If I were in your shoes, with your goals  I would have him read a page from a good history encyclopedia two or three times a week, and draw a picture and write three sentences about whatever grabs him from the page in a history notebook. Then have him show and explain his history pages to Dad or Grandma once a fortnight; have a conversation about it. He'll be revisiting the material thrice this way, in different ways.

 

I'm not expecting him to remember everything from now to when he's an adult.  But what I think should happen is that he should be able to remember what we read last week or even last month if we are spending time on the subject.

Link to comment
Share on other sites

Jens2sons have you read the Circe threads?

 

You can just read. For real. If you don't want to skip around, don't. If you don't want to wrap your life around history, don't.

 

I have not.  Is this on the forum here somewhere?

Link to comment
Share on other sites

When it comes to reading aloud, I guess I'm thinking more about how 'many' books I have to read through.  My son is always asking "Why can't we just read the same book?  Why do we keep skipping around"?  I like most of the SL choices, just not too keen on skipping around. And when it comes to skipping around, I'm not good at trying to figure out where we are in the IG.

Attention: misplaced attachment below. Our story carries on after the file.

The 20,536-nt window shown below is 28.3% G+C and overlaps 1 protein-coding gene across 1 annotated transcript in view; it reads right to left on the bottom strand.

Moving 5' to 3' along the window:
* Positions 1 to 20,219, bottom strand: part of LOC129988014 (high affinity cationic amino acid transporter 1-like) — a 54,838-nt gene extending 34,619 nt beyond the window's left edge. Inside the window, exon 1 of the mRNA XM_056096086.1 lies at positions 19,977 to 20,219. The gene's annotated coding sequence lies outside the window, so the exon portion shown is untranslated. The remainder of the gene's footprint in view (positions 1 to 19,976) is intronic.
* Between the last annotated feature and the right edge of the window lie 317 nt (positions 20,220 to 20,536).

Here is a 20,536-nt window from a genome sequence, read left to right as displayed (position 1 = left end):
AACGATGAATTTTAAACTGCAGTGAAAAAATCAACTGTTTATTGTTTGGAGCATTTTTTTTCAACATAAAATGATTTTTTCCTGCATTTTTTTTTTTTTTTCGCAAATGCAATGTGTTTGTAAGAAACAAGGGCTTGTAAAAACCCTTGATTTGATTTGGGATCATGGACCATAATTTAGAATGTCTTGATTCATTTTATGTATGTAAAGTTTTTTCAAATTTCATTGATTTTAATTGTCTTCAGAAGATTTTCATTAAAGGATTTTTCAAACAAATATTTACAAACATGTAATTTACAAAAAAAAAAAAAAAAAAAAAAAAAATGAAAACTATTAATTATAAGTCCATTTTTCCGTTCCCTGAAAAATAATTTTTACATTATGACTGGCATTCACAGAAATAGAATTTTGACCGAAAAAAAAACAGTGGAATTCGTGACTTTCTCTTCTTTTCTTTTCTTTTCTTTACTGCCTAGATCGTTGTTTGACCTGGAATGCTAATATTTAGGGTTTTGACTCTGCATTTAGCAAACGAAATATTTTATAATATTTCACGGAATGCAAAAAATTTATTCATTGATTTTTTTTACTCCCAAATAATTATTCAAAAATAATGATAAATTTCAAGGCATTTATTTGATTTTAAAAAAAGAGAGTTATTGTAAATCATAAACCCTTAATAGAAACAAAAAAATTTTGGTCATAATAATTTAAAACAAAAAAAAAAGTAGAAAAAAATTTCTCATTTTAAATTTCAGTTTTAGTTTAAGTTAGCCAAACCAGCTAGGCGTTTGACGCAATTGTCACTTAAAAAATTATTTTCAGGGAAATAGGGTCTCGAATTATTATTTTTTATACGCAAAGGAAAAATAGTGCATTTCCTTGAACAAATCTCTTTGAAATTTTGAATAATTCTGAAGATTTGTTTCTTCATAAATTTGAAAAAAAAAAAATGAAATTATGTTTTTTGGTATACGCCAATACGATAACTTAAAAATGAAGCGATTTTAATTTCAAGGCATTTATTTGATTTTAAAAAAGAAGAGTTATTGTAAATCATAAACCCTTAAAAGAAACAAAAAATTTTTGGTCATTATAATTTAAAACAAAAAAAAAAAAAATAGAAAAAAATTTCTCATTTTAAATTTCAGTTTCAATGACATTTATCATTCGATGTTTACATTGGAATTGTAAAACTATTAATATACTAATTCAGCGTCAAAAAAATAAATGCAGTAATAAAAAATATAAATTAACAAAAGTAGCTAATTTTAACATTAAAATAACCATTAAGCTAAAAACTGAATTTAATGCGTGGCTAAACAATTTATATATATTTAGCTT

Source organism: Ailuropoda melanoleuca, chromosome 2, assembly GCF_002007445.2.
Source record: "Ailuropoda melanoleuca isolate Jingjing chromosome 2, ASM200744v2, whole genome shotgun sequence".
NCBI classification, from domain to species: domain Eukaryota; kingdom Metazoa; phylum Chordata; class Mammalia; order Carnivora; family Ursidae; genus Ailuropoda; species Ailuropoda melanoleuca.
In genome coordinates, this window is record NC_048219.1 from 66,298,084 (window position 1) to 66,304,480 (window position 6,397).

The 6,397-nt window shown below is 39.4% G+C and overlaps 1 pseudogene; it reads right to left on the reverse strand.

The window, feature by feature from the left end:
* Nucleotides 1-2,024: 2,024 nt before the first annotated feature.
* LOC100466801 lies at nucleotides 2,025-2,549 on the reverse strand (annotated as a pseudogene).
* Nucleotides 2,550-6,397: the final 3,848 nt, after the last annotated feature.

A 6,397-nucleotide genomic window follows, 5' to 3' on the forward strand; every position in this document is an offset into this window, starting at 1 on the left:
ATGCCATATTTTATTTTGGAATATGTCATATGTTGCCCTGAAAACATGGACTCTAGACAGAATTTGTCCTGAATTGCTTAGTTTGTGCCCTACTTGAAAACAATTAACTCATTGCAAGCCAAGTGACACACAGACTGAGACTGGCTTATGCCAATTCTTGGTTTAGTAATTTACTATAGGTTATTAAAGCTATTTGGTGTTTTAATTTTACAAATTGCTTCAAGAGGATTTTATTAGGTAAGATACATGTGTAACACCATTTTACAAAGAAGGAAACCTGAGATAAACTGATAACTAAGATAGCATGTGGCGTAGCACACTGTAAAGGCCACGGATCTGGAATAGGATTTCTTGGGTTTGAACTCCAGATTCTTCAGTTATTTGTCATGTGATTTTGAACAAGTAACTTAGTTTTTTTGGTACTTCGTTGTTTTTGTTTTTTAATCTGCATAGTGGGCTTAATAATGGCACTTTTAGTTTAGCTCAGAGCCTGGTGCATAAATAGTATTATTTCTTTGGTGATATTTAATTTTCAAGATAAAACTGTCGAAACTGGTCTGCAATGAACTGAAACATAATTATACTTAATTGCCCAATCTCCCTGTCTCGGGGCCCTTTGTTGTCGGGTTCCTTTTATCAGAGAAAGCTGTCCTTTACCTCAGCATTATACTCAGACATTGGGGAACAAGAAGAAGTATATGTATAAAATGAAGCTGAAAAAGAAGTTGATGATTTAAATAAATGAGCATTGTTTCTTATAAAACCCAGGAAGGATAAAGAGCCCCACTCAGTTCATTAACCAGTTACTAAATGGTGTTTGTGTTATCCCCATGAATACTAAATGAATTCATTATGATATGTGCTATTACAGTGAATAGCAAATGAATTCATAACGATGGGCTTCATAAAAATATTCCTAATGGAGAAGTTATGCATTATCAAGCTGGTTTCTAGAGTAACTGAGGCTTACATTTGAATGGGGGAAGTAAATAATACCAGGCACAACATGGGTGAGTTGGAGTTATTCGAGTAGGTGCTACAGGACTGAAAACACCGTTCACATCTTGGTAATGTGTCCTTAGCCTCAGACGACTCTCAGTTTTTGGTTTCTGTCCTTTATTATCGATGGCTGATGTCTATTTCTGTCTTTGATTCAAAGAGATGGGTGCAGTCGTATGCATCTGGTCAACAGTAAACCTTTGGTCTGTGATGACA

I didn't skip all around or read as many different books per day as SL schedules. They have a 1-page guide that lists all of the books in order of introduction, and for the most part, I followed that instead. So, we would read one spine or one biography or one alternate history book, and then one read-aloud. We read them mostly in the order SL suggested, but sometimes I moved things around to have us not jumping from book to book. (It's mainly the early cores that do that--they jump around less as you move on in cores.) Eventually I just started making up my own one-page guide, listing the books in the order I wanted to read them.